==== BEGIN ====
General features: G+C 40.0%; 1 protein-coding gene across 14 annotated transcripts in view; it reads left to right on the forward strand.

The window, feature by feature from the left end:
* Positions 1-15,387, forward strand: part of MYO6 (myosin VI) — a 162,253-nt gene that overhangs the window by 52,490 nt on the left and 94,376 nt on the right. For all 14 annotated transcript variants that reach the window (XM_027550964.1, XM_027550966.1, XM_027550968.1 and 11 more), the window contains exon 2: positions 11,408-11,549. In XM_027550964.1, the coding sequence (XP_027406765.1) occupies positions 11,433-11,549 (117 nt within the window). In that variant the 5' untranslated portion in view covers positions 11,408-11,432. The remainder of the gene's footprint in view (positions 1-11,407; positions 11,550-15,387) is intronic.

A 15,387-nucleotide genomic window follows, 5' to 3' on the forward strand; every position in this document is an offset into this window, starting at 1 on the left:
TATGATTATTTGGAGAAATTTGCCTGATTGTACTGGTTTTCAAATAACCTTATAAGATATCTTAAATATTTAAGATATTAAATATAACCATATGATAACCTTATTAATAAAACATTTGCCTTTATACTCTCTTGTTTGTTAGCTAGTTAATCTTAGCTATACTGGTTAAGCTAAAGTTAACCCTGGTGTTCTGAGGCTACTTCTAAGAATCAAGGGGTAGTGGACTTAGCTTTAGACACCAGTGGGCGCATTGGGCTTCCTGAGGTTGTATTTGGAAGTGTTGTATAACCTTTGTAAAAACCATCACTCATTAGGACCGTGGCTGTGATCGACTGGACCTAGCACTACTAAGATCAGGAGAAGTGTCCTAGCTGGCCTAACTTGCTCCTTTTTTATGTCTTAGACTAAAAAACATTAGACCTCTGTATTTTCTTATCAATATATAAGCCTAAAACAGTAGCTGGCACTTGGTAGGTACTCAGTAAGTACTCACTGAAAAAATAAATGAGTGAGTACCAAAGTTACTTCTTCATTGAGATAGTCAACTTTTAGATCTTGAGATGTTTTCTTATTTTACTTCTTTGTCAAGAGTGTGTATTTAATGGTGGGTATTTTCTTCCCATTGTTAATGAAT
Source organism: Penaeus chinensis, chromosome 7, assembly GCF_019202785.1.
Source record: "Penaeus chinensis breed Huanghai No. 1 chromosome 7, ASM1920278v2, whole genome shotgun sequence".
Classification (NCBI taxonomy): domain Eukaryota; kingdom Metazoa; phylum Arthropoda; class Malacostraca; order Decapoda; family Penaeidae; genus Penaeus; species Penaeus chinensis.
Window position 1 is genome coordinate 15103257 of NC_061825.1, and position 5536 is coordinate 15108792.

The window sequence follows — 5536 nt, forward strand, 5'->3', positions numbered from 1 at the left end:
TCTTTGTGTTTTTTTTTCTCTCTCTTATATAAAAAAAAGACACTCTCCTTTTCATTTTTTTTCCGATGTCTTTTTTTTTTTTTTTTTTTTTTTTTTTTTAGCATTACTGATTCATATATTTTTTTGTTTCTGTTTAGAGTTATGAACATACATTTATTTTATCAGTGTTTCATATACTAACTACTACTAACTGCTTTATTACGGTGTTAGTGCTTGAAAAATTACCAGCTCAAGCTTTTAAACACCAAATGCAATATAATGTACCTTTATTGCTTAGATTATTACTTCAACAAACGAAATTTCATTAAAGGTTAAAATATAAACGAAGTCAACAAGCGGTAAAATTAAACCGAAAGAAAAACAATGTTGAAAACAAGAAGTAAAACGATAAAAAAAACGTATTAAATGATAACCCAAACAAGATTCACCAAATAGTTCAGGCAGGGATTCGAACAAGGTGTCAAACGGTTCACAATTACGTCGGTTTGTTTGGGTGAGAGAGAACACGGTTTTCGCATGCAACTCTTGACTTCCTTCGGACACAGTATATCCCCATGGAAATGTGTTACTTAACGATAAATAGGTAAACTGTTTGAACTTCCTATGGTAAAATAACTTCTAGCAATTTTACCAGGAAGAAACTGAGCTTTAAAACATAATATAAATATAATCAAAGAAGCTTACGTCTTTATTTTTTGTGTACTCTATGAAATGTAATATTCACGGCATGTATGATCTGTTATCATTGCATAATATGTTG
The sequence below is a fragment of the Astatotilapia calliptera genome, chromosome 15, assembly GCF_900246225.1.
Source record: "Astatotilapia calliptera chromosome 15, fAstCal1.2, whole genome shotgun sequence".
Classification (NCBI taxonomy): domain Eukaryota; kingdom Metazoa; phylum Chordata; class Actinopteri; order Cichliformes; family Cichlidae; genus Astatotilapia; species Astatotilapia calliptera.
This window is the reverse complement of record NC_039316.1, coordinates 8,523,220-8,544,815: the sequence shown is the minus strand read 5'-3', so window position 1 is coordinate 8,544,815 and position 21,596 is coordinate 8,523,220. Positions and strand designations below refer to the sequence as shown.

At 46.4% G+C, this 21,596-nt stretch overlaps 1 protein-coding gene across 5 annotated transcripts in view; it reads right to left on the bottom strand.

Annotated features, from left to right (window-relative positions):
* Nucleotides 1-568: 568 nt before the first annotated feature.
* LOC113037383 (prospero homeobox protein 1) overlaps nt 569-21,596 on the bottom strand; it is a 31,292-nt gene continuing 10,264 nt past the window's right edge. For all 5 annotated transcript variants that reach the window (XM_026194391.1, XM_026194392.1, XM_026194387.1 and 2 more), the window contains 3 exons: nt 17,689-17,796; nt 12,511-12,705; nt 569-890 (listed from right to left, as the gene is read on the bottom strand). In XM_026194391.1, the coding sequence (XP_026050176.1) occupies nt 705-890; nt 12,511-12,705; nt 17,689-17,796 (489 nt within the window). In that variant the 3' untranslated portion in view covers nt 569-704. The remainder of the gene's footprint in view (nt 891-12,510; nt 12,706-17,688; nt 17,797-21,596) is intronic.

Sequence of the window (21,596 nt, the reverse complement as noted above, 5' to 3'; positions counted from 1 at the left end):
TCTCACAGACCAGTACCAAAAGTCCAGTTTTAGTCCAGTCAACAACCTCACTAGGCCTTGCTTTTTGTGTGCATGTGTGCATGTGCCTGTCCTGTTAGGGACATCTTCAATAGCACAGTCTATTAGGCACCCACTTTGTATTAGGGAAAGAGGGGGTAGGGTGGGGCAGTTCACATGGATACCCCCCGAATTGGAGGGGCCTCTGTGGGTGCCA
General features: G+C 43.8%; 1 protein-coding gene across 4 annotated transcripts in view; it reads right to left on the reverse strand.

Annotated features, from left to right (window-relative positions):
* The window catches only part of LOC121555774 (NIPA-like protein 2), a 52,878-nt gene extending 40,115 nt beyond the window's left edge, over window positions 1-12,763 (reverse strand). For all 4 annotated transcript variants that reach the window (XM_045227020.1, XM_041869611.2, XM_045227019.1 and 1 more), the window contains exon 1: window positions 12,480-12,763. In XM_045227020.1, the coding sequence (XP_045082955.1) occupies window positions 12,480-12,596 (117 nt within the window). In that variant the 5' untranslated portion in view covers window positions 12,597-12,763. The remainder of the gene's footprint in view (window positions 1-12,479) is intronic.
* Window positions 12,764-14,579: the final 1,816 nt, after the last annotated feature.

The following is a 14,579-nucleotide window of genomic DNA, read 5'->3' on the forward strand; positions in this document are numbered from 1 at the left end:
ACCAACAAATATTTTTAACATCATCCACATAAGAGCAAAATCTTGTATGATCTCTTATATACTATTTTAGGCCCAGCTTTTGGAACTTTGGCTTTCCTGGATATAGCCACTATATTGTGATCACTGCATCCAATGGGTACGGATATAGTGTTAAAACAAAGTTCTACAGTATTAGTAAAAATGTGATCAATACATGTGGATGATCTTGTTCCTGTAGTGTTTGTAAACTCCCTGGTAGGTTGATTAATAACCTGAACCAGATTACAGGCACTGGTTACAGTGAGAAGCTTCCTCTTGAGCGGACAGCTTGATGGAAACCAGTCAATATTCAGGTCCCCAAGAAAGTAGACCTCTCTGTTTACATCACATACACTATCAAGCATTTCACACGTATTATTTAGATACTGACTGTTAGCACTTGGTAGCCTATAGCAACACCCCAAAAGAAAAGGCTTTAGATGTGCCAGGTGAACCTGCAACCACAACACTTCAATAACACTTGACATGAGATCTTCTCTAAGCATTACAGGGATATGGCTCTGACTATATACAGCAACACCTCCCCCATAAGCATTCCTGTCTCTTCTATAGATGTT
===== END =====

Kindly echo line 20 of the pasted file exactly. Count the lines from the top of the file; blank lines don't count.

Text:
Sequence of the window (21,596 nt, the reverse complement as noted above, 5' to 3'; positions counted from 1 at the left end):